To sell a product or service you must first convince somebody that they have a need for what you're offering.
The most common mistake I see businesses make is that they don't see themselves from their customer's point of view.
I was re-reading Hooked by Nir Eyal this morning because I wanted to revise something he'd said about variable reward.
Think about it. When you go into Facebook, a large part of you choosing that over other apps is the infinite randomness of what you could see.
There may be likes on your pictures or posts, which gives you validation from the tribe.
You may have new friend requests to consider.
You may discover your favourite musician is coming to town.
Or you may find absolutely nothing of interest and head over to Instagram instead.
The fact that the result is different almost every time means that it triggers a 'gambling impulse' in our minds.
Refreshing the feed is pulling the lever on a fruit machine.
B.F. Skinner calls this a 'reward of the hunt'.
It's a primal urge that has been in our DNA for tens of thousands of years.
This is great for social media platforms. But how can other businesses use these ideas to trigger a similar behaviour in their customers?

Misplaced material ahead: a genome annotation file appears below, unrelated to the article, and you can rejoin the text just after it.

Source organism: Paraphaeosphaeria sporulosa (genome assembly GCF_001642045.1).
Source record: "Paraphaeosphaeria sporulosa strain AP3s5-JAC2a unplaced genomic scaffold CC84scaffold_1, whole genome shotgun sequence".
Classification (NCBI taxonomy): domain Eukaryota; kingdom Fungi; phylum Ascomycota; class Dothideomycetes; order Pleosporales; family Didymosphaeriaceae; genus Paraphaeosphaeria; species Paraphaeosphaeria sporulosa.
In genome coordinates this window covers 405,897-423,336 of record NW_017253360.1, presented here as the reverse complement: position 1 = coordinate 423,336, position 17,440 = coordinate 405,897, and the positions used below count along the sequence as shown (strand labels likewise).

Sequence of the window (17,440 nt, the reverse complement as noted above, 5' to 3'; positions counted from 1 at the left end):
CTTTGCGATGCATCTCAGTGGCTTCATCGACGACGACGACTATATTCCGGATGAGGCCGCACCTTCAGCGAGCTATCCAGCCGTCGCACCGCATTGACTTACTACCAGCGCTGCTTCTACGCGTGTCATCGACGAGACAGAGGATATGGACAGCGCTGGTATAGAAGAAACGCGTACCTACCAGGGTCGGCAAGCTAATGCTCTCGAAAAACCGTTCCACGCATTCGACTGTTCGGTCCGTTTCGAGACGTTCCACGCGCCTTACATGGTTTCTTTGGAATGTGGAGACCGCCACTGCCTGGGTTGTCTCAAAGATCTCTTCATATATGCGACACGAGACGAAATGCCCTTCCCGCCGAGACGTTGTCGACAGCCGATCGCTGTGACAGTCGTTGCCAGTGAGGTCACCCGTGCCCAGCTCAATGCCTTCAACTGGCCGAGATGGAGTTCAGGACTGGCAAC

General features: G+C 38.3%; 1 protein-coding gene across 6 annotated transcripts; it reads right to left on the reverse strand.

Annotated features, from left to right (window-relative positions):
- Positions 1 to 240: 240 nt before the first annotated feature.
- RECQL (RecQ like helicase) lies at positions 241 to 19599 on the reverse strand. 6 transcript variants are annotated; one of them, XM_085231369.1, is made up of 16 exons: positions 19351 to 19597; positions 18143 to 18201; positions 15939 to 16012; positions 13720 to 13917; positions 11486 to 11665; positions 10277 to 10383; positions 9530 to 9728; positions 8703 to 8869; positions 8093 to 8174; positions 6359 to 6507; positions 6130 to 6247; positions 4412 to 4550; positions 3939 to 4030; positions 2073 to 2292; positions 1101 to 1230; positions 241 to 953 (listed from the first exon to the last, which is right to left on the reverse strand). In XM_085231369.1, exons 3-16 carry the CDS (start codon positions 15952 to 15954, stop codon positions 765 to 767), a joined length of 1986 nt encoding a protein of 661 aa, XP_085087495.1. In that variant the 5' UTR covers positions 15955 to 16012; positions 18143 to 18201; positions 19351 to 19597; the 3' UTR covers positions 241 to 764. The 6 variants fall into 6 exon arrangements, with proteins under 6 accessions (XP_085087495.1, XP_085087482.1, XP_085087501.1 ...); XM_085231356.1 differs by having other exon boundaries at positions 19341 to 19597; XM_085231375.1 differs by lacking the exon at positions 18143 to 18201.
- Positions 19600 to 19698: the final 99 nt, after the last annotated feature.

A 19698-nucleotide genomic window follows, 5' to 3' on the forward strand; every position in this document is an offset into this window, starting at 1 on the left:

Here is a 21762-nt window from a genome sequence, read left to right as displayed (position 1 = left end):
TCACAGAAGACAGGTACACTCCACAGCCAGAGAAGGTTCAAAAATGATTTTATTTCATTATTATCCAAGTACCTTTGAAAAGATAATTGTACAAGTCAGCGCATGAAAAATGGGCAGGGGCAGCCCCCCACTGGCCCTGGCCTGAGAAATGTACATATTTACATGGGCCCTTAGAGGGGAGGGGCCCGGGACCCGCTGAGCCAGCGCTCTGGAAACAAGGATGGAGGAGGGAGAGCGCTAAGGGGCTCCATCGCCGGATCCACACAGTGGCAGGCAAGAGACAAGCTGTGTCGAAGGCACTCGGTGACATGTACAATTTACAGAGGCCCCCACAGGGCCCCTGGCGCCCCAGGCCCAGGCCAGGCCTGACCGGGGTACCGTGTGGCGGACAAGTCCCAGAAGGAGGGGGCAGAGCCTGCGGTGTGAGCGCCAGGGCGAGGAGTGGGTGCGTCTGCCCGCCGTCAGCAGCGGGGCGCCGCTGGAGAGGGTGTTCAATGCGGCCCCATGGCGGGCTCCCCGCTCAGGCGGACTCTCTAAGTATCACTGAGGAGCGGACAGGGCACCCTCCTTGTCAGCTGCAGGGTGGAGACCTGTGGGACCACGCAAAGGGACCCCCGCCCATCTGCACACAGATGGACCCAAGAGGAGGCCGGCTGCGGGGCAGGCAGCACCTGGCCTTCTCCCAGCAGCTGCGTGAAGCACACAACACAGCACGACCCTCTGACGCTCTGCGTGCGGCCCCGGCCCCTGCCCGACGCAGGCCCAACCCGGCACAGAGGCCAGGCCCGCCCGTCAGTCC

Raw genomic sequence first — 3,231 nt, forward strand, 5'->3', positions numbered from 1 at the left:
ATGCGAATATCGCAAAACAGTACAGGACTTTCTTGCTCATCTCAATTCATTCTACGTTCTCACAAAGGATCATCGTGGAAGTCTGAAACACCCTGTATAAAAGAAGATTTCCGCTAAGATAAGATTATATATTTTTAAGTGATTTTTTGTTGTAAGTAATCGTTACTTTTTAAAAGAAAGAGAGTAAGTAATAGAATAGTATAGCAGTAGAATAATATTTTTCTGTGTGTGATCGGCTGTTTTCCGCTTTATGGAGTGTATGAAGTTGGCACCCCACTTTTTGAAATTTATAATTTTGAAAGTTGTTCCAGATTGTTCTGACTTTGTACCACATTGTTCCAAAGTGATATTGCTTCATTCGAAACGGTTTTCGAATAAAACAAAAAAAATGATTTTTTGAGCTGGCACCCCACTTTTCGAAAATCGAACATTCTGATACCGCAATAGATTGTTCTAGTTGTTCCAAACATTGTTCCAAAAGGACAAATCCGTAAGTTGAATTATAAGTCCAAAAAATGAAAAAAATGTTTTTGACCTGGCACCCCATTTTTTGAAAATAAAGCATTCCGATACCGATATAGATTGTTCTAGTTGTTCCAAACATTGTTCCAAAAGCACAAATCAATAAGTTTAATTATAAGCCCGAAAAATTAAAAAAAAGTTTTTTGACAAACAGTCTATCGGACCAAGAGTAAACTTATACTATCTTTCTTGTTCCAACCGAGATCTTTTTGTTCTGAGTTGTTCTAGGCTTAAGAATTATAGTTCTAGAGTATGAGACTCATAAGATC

Well, in addition to rewards of the hunt, Skinner also talks about rewards of the tribe and of the self.
Rewards of the tribe are pretty obvious... It's the feeling you get from teamwork, co-operation, receiving validation from someone or even from competition.
Brands who create a 'community' are benefitting from this massively.
The one I want to focus on for my business though, is 'rewards of the self'.
The problems I solve for my customers are very much about confidence and perception.
My customers know that if they take their visual identity seriously, then there's a high likelihood that their customers will do too.
It's very similar to why people buy expensive designer suits for business.
Their taking pride in what they do leads you to make certain assumptions about how successful they are.
I always ask, if a brand is cutting corners on their design and marketing, where else are they doing this?
I appeal to people's desire for 'status' to make them understand why they need to commission me to produce their logo.
People naturally want to be the best versions of themselves.
If you can show how your product or service helps people to do this, then that is very powerful.
You'll trigger a primal urge in their brains that will make them desire what you do.
Here's an exercise for you:
The next time you see an advert and feel compelled to buy what they're offering... Try to work out if they have used one of Skinner's rewards.
Was it a reward of the tribe, the hunt or of the self?
The more you spot this being used, the more ideas you'll get to market YOUR business.
If you'd like me to do a health-check of your marketing messages, send me a message here and I'd be delighted to set up a free consultation call.